Monday, December 5th, 2016 - 8:39 pm 
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News Highlights

The Sun Day Blog: The future is not what it used to be. In the aftermath of the 2016 election, the question has... https://t.co/lSR5RFewJm
Novermber 5, 2016 -- APS, pro-solar group together spend $6 million on Arizona Corporation Commission races: The... https://t.co/5xyq4EsoFm
November 3, 2016 Solar Battles Playing Out On Arizona Ballot This Election: It may not be at the top of the... https://t.co/uYSRxv97YR
November 4, 2016: Utility spends $3.5 million to keep Arizona Corporation Commission all-GOP: The state’s largest... https://t.co/imqk6z2sDU
October 25, 2016: 42 States (and DC) try to screw with solar The 50 States of Solar Policy Report by the NC... https://t.co/JBYTzpf2ui
October 24, 2016 -- Future of independent solar energy at stake in Corporation Commission raceL The long-term... https://t.co/D6jy4I5Ci0
October 13, 2016 -- State policy matters: It is very easy to get distracted by the dog-and-pony show of this... https://t.co/MH7mEMg9MC
October 16, 2016: Arizona Corporation Commission DebateL Five candidates running for three open seats on the... https://t.co/tm0XLl6CqG
My Sun Day blog is posted to the Arizona Solar Center. https://t.co/vRrxwSSQpw
There is No Plan(et) B: Climate change is no longer an issue that our politicians can kick down the road for... https://t.co/KHZzajZc9K
High Noon: Nearly 40 years ago, President Carter proclaimed the dawn of the solar age. If President Carter was... https://t.co/JmZSHlmBUI
High Noon: Nearly 40 years ago, President Carter proclaimed the dawn of the solar age. If President Carter was... https://t.co/rBgkaWKDs6
High Noon: Nearly 40 years ago, President Carter proclaimed the dawn of the solar age. If President Carter was... https://t.co/RzXaQACpPR
High Noon: Nearly 40 years ago, President Carter proclaimed the dawn of the solar age. If President Carter was... https://t.co/t1fKNTPwIB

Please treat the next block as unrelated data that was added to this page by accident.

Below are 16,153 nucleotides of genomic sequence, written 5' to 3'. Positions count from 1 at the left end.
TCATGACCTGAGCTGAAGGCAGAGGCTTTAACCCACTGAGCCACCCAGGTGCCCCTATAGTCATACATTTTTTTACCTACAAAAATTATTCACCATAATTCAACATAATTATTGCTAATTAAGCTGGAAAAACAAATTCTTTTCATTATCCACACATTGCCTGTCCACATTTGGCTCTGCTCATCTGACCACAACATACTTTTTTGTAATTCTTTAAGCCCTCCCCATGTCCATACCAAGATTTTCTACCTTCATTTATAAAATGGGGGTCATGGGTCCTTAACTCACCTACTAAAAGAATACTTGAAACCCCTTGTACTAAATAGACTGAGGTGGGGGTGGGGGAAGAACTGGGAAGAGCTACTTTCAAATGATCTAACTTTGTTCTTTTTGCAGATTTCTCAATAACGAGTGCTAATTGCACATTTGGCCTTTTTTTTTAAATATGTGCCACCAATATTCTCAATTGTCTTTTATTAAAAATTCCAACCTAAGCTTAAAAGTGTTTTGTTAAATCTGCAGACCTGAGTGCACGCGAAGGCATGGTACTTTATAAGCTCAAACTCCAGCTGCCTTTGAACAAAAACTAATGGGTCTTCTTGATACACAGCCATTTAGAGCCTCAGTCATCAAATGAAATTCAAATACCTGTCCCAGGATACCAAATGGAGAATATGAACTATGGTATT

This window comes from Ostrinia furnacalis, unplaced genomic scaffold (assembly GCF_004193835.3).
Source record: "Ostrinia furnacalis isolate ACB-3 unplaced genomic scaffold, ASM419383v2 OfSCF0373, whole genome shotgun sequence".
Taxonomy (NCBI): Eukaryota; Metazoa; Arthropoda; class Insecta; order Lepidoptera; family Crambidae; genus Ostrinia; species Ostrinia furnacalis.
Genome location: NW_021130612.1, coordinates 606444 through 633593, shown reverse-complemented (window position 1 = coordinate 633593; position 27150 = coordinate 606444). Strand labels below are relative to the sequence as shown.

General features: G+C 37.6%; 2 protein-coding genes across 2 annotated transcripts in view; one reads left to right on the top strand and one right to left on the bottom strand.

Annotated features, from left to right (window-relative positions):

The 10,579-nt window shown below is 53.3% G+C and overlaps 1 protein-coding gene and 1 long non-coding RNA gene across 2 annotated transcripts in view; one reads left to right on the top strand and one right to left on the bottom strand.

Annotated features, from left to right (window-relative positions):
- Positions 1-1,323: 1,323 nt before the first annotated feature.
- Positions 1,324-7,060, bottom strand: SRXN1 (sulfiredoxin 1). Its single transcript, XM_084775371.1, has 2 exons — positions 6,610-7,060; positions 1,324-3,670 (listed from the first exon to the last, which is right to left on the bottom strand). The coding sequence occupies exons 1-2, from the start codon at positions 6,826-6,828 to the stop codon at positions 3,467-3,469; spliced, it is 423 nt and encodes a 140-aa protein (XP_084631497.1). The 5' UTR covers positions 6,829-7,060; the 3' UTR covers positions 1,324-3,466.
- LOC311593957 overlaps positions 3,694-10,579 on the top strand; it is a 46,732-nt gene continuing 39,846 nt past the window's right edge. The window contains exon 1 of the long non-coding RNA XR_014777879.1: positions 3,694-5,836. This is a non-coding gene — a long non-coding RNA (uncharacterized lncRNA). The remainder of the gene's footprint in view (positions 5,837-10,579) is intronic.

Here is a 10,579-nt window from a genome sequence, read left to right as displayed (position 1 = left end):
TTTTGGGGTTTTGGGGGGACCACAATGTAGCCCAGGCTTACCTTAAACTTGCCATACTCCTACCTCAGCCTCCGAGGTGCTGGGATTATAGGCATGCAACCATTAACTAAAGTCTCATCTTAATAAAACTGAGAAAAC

High Noon: Nearly 40 years ago, President Carter proclaimed the dawn of the solar age. If President Carter was... https://t.co/dWEKk3QR6H
High Noon: Nearly 40 years ago, President Carter proclaimed the dawn of the solar age. If President Carter was... https://t.co/y4vhOpjfh1
September 29, 2016: To cover a utility's fixed costs, are demand charges or time-of-use (TOU) rates superior?... https://t.co/RgneQWNKyM
September 25, 2016: Arizona Public Service not only rejected an Arizona Corporation commissioner’s request to... https://t.co/iip6RwoOOS
September 22, 2016: The Salt River Project (SRP) board of directors has agreed to purchase energy produced by... https://t.co/xYegEuiI43
September 18, 2016: UniSource Energy officials have shelved plans to use of land surroundingMohave Community... https://t.co/eXmHxo03wQ
September 13, 2016: The city of Sedona spent about 90 minutes at its September 13 council meeting discussing... https://t.co/LHV2QcsvYt
September 15, 2016: New solar research projects at Arizona State University will receive $3.75 million in funding... https://t.co/N20NYLWxGy
September 25, 2016: The parable of the frog and boiling water is hundreds of years old. It has been used... https://t.co/O5PYqvxIJg
September 25, 2016: The parable of the frog and boiling water is hundreds of years old. It has been used... https://t.co/aZvOgKtbF3

Don't Miss!

Stephen M. Chalmers

January 27, 1927  -  December 14, 2012

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Steve Chalmers, a well known Arizona proponent for photovoltaic (solar electric) power, recently passed away.

Steve was the Project Manager for Salt River Project for their first grid connected installations in the 1980s, including the 192 KW SolarOne Homeowners Association PV system installed by John F. Long Homes and Arco Solar.

Steve brought a practical utility perspective to the early development of photovoltaic standards and related work.

After his retirement from Salt River Project, Steve became more active in U.S. and international standards, serving on IEEE committees (Vice Chair of Standards Coordinating Committee 21) and becoming the U.S. Technical Advisor to the International Electrotechnical Commission Technical Committee 82 for PV standards. Steve worked long hours in simply coordinating the efforts of U.S. and international organizations in the development of photovoltaic standards.